I came to New Haven for a 4-month academic exchange at Yale University. Here, I collaborated with the Department of Cardiac Surgery to explore novel treatment options for patients with heart failure. With a biomedical engineering degree and an ongoing master's degree in Experimental Surgery, I aim to approach unmeet needs in the field of circulatory support for the development of improved cardiovascular devices.
I decided to join MakeHaven due to its excellent facilities and its 24hr accessibility since I had a tight timeframe for the realization of my project. In Make Haven I conducted hydraulic feasibility testing of early concepts of the pump and I developed functional proof-of-concept (POC) prototypes of a wireless power transfer activation. To give some background on the topic, some of the complications of circulatory support therapy is bleeding and infections post-surgery, which are consequences of the percutaneous driveline that activates the pump (image below).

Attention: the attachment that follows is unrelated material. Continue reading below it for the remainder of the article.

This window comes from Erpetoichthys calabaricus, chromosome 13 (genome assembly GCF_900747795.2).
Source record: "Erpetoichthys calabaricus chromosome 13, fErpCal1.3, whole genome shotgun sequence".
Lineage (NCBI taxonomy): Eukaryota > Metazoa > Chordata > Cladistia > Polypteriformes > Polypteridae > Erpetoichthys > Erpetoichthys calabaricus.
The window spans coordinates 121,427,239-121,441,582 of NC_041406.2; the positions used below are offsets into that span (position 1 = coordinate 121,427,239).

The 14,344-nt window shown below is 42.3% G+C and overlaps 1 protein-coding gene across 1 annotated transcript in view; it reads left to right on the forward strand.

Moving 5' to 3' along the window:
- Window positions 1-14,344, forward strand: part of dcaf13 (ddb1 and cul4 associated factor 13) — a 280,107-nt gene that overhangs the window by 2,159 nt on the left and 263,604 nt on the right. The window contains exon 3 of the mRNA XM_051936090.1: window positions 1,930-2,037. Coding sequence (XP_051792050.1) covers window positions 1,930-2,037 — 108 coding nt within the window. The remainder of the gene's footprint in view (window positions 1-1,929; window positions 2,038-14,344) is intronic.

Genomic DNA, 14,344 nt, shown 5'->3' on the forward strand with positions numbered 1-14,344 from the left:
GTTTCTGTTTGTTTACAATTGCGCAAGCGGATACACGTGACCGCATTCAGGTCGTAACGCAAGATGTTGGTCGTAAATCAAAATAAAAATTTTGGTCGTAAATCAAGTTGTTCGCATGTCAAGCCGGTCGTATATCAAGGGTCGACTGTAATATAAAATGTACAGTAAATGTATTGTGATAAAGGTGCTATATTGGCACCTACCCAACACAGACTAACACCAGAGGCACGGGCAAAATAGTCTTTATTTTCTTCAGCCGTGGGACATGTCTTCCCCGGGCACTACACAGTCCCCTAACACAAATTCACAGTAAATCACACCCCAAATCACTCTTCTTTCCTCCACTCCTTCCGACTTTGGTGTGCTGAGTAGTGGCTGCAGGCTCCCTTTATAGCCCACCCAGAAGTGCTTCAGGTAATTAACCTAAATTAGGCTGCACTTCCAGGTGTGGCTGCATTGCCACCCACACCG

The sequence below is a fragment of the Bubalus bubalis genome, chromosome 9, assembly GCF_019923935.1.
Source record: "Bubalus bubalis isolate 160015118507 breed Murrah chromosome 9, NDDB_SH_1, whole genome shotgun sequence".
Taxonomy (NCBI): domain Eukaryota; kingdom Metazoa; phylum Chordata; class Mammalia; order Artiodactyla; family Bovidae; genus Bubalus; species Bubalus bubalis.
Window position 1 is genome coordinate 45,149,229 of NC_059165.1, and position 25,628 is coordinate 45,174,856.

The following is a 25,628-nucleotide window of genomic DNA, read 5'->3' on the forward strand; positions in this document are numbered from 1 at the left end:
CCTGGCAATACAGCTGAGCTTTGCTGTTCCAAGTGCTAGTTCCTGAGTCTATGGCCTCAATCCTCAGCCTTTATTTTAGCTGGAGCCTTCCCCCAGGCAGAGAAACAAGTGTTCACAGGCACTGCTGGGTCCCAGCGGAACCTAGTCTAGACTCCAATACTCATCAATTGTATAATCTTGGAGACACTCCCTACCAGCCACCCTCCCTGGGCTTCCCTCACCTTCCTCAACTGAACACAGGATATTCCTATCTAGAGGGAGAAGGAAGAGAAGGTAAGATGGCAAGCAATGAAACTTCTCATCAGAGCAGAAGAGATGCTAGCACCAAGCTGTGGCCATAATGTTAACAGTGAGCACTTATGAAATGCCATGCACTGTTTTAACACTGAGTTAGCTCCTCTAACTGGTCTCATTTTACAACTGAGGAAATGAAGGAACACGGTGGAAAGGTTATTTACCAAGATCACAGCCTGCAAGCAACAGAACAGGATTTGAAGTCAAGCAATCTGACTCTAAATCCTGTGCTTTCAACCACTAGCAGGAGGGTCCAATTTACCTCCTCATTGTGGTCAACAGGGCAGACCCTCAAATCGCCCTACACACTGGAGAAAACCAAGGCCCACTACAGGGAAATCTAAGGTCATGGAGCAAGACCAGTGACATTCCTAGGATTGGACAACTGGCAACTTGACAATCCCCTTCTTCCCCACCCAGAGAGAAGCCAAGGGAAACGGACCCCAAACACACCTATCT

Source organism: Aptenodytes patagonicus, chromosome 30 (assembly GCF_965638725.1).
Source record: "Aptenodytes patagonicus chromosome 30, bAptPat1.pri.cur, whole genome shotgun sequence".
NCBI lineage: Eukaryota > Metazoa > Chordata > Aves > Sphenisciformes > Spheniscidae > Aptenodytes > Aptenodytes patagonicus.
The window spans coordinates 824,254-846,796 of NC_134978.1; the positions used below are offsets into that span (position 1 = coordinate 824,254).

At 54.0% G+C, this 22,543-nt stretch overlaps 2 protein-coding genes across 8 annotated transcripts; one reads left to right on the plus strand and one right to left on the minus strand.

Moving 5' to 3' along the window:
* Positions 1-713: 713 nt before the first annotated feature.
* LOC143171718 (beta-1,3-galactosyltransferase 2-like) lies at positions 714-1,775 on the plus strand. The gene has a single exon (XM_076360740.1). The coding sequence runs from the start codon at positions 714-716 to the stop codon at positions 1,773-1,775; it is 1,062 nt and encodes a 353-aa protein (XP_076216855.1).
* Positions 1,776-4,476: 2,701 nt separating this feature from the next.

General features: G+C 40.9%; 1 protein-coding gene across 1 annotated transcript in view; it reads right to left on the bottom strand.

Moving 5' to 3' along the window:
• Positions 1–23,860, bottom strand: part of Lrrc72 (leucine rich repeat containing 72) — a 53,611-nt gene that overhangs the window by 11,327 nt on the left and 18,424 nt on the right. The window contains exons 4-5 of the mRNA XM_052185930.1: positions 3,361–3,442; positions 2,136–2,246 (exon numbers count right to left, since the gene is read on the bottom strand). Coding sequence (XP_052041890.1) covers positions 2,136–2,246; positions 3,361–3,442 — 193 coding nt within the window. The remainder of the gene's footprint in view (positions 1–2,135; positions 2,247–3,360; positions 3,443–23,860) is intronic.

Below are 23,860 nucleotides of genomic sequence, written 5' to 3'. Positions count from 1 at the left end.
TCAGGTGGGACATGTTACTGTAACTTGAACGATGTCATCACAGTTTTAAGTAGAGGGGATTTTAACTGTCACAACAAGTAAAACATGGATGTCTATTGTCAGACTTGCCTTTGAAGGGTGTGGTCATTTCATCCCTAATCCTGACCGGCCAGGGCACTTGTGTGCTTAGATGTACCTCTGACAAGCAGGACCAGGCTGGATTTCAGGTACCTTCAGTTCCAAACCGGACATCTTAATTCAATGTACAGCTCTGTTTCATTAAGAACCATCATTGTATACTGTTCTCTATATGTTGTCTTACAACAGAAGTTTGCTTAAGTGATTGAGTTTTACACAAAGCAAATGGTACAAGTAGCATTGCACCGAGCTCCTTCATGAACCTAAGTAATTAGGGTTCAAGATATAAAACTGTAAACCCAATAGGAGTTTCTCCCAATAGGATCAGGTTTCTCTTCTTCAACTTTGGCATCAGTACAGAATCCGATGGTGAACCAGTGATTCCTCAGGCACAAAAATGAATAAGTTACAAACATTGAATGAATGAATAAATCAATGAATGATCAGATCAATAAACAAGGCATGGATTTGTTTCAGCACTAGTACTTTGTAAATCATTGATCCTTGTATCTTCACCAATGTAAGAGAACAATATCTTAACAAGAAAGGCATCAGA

Therefore, the wireless power transfer aims to eliminate the need for the percutaneous driveline which exits the body to reduce blood trauma complications after surgery.
A lot of research is needed to prove the reliability of this approach but in MakeHaven, using laser cutters, 3D printers, and the space for electronic making and I was able to perform preliminary testing and early concept prototypes which allowed me to complete my project within the given timeframe.
I truly appreciate the support, space, and equipment provided by MakeHaven, the staff, and the volunteering team, which enormously facilitate the completion of my project!
I've included more images below of the things I was able to do in the facility. Feel free to check them out!